District of Columbia Records a Big Increase in Brute-Force Attacks
In District of Columbia, the number of brute-force attacks on Windows servers went up during the past two weeks compared to the past two weeks. According to data from Windows servers secured by Syspeace, there was a rise of 49 percent in automated hacking attempts per server. Overall, in the USA, there was a big increase of 24 percent.
Syspeace documented 4,800 automated hacking attempts per Windows servers in District of Columbia through the past two weeks. That means the brute-force attacks built up by 49 percent. Syspeace blocked 5,800 automated hacking attempts in District of Columbia. In the state’s measured history, this is the highest number of attempted automated hacking attempts per Syspeace-secured Windows Server for a single 14-day period.
For the purpose of comparison, there has been a climb of the amount of brute-force attacks in Oregon and South Carolina. With 1,700 blocked automated hacking attempts per Syspeace-secured server the 14 days prior, Oregon has seen a rise of 50 percent in comparison with the previous 14 days. In South Carolina, the number has grown by 48 percent to 160 automated hacking attempts per Windows server secured by Syspeace.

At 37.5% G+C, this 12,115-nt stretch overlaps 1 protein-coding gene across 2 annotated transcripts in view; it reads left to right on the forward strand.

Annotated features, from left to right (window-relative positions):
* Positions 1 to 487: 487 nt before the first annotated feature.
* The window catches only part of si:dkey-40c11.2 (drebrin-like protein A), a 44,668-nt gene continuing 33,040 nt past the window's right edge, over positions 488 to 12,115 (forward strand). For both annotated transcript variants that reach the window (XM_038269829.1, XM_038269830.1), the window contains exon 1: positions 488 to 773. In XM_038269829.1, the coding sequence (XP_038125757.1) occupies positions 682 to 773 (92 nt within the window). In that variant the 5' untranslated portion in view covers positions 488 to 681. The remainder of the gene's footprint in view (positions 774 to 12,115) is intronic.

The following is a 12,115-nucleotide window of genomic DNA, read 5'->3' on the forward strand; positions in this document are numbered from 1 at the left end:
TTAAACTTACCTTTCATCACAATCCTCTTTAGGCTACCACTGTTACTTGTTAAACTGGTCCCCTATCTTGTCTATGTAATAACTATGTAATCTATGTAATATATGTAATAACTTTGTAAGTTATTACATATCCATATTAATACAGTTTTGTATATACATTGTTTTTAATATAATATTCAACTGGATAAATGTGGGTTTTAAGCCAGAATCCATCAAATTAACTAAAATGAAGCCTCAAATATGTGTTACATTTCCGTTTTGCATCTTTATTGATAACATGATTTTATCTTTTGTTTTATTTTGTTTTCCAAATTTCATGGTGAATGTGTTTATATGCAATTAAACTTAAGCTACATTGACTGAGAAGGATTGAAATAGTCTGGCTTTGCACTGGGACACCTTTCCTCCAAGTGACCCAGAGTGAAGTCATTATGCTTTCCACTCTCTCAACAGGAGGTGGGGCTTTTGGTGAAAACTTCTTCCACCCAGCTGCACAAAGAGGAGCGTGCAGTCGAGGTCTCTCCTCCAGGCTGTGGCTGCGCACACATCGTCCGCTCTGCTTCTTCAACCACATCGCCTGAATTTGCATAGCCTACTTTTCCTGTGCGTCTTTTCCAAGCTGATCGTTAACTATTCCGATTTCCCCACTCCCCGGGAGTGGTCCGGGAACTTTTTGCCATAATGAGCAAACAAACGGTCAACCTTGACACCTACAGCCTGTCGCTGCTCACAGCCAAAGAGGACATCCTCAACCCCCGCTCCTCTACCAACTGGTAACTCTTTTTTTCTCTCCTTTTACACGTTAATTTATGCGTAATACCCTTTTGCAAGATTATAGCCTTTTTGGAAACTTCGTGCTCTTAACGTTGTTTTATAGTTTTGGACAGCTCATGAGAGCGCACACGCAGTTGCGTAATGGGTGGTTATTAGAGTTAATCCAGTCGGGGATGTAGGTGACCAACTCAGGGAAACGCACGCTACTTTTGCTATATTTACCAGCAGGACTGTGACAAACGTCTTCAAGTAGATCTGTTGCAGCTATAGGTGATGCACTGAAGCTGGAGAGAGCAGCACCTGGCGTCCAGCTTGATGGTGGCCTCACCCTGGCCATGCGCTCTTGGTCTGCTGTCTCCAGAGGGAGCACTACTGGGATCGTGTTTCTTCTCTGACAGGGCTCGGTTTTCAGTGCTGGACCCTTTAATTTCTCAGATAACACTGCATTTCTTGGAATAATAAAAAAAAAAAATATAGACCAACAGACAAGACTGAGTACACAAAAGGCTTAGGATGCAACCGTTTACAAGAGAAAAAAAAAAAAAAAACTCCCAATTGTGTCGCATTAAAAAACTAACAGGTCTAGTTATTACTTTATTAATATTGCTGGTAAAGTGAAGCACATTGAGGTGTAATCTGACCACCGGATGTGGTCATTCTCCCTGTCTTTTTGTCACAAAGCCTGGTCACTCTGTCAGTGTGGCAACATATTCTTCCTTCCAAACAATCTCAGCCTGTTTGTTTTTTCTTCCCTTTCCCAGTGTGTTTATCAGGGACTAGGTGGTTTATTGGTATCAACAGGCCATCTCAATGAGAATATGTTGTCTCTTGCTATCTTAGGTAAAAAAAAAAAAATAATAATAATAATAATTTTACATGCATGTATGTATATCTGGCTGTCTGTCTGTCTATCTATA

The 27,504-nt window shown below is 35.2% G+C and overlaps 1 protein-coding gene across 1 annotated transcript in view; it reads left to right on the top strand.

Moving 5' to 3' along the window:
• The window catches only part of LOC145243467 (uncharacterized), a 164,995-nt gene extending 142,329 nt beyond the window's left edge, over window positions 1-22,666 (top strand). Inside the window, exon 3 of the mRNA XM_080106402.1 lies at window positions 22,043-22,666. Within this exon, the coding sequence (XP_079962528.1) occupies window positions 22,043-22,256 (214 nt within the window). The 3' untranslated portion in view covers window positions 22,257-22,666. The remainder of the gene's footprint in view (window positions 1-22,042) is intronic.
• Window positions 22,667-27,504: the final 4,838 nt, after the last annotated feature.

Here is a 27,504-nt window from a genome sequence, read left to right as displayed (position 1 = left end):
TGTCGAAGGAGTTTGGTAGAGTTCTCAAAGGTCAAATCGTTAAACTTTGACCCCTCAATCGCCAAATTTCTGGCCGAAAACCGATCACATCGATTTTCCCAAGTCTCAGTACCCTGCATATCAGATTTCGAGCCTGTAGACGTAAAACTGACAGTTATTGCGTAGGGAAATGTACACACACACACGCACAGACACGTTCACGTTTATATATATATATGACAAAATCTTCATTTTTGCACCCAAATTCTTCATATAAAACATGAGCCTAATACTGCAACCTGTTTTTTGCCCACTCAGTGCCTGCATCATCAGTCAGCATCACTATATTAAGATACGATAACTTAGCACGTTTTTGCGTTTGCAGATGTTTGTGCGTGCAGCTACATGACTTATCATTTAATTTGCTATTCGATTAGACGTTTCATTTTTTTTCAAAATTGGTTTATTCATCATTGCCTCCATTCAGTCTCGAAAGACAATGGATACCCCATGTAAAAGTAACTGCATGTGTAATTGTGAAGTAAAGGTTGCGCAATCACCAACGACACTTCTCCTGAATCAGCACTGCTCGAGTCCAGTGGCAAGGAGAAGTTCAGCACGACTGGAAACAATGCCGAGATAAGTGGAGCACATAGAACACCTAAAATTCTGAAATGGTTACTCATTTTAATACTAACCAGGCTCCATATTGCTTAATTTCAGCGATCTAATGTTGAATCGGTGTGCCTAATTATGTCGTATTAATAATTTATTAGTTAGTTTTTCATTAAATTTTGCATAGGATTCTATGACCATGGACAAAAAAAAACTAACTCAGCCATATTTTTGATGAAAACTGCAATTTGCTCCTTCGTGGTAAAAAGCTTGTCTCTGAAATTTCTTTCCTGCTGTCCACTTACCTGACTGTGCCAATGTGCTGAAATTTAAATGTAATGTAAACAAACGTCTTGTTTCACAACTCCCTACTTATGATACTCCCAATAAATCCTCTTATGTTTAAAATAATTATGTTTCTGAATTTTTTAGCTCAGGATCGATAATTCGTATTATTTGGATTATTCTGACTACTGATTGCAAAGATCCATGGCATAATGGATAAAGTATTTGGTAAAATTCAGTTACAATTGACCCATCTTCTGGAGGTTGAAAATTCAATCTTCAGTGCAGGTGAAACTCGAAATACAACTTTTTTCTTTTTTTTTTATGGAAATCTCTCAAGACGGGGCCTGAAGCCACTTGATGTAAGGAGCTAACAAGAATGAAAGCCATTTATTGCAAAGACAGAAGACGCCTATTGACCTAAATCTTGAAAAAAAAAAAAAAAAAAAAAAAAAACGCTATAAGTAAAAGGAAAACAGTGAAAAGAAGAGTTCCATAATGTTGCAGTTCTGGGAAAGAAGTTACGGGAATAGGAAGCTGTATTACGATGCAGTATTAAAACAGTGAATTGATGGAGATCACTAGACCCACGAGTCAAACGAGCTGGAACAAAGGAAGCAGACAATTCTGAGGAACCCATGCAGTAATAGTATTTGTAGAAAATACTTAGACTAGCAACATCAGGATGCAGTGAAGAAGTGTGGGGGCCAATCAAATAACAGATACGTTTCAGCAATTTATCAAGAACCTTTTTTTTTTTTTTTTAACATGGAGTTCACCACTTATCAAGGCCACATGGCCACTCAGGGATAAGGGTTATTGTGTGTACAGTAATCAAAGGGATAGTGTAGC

District of Columbia is not alone. The attacks on Windows servers secured by Syspeace have shown an escalation all around the USA. There have been 24 percent more automated hacking attempts in the USA on Windows servers secured by Syspeace in the during the last fortnight compared to the two weeks prior. By now, this year there have been 2,800 automated hacking attempts per Syspeace-secured server in the USA. During the same period last year, the number of brute-force attacks has gone up by 34 percent. Simply put, Syspeace blocked 1,400,000 brute-force attacks in the USA.
The statistics is provided by Syspeace, a company that helps fight brute-force attacks. Syspeace saves firms time, effort, and money by blocking attacks that otherwise take many hours of repetitive, manual labor to detect and prevent. Syspeace tracks all the global Syspeace-secured Windows Servers thoroughly. The company is a global pioneer on the topic since 2012, having collected and analyzed data on automated hacking attempts.
An brute-force attack consists of an attacker submitting many passwords or passphrases with the hope of finally guessing them. The attacker systematically checks all possible passwords and passphrases and tries to find the right one.
To avoid trouble and block brute-force attacks, Syspeace offers software that protects firms from IT theft, combined with outstanding customer support.